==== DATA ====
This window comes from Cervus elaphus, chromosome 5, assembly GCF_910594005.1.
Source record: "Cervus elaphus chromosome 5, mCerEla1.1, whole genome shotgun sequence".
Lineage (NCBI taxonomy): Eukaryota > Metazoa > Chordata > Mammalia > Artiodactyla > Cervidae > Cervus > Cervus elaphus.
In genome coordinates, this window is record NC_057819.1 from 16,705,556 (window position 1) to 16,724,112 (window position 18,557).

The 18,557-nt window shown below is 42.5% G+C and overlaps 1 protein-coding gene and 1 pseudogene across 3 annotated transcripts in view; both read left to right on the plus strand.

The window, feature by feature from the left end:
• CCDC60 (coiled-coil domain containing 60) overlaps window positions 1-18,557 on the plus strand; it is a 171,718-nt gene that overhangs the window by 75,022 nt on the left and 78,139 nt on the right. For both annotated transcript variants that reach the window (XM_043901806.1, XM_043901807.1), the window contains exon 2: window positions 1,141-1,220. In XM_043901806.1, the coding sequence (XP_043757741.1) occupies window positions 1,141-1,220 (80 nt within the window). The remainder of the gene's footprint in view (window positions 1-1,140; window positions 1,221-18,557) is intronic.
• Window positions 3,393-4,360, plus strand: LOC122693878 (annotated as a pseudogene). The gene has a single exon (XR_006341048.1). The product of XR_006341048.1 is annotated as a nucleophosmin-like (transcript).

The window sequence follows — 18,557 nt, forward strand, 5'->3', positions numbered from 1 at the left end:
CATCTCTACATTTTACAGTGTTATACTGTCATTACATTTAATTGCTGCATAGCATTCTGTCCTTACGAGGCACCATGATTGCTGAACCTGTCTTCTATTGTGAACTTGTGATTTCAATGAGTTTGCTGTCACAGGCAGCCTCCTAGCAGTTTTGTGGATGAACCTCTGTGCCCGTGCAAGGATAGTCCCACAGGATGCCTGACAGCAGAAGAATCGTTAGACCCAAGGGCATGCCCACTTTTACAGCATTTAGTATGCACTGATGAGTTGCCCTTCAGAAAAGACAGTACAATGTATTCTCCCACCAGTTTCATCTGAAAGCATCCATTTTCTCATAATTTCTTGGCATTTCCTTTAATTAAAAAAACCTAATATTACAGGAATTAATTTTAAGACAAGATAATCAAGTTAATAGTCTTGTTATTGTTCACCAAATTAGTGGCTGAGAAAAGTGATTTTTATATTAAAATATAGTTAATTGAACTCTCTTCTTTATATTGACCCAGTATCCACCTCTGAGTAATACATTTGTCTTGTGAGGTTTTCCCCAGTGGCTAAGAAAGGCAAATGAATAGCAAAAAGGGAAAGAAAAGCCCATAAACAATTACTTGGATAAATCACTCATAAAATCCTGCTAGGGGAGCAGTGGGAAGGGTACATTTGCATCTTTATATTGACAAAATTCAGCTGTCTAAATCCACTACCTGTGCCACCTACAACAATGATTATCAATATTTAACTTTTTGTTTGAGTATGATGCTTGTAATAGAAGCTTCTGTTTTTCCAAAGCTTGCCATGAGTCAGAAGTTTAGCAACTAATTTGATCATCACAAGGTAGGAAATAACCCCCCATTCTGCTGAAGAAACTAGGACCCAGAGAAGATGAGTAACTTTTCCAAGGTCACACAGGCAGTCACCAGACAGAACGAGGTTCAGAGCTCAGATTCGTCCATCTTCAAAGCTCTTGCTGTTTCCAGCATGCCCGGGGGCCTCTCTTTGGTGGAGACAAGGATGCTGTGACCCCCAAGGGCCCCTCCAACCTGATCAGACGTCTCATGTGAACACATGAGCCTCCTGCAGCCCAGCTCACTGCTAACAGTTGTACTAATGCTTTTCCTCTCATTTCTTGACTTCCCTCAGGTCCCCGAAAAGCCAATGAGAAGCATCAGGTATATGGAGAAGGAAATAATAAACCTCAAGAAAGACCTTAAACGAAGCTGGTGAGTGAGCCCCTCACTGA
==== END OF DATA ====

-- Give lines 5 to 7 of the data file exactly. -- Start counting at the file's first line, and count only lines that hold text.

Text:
The 18,557-nt window shown below is 42.5% G+C and overlaps 1 protein-coding gene and 1 pseudogene across 3 annotated transcripts in view; both read left to right on the plus strand.

The window, feature by feature from the left end:
• CCDC60 (coiled-coil domain containing 60) overlaps window positions 1-18,557 on the plus strand; it is a 171,718-nt gene that overhangs the window by 75,022 nt on the left and 78,139 nt on the right. For both annotated transcript variants that reach the window (XM_043901806.1, XM_043901807.1), the window contains exon 2: window positions 1,141-1,220. In XM_043901806.1, the coding sequence (XP_043757741.1) occupies window positions 1,141-1,220 (80 nt within the window). The remainder of the gene's footprint in view (window positions 1-1,140; window positions 1,221-18,557) is intronic.